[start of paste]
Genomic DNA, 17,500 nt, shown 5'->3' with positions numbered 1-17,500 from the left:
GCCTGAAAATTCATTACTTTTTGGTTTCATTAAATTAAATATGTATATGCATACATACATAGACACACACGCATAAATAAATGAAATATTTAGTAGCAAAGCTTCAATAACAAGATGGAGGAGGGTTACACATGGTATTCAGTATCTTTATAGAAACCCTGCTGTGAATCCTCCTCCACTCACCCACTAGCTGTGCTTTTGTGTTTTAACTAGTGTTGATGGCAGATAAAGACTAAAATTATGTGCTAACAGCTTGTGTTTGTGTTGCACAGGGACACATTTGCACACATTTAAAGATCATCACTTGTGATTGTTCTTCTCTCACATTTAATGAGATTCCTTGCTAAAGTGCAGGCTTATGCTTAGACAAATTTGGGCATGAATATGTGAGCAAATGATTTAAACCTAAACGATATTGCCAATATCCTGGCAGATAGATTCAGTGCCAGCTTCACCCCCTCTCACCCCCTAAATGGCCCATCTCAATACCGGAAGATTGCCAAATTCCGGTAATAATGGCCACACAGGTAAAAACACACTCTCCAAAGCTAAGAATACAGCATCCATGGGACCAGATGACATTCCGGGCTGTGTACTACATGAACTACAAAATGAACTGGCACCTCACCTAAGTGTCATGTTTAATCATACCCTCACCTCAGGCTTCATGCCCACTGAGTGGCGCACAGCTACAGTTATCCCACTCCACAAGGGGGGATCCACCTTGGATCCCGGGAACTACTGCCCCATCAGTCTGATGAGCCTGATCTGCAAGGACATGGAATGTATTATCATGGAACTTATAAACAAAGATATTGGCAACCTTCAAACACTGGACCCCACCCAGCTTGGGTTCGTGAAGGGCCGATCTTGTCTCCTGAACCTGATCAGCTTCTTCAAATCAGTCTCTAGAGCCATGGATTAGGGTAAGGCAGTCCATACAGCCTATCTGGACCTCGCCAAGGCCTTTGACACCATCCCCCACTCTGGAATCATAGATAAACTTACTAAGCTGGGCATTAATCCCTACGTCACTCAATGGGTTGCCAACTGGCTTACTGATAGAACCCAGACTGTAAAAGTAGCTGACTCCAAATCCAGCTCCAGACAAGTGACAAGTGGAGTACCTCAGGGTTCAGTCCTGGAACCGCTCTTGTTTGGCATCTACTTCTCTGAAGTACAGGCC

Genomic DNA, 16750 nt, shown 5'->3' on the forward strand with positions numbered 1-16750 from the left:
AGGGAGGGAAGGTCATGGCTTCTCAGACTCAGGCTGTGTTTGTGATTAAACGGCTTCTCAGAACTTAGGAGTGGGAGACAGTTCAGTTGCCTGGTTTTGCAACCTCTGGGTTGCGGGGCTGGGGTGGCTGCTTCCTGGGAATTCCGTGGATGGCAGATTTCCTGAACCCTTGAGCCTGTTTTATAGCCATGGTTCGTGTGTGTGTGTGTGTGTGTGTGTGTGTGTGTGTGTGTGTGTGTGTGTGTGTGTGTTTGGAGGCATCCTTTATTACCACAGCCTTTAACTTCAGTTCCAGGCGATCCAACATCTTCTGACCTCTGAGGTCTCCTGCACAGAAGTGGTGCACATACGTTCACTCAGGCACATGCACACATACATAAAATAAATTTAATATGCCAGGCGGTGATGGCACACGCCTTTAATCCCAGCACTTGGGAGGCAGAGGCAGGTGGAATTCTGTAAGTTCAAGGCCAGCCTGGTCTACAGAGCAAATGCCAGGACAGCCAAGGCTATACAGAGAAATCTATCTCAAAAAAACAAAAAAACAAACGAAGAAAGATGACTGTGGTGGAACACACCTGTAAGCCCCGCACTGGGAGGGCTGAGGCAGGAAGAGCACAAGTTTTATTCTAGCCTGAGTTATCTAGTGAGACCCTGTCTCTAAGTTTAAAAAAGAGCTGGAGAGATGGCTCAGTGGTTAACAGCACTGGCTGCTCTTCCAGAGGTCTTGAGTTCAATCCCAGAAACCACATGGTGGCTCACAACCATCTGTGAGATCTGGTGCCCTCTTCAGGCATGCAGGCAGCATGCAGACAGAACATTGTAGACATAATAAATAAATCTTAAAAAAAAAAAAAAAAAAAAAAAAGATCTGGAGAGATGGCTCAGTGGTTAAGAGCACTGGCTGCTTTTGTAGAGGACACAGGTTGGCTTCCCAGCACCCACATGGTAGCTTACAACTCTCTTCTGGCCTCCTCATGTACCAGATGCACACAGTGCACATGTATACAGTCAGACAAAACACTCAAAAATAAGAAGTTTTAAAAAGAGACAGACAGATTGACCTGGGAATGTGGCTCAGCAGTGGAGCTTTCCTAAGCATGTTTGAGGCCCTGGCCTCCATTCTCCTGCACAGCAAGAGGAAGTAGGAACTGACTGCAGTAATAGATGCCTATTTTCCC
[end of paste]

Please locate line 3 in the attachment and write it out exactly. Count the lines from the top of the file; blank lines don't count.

Genomic DNA, 16750 nt, shown 5'->3' on the forward strand with positions numbered 1-16750 from the left: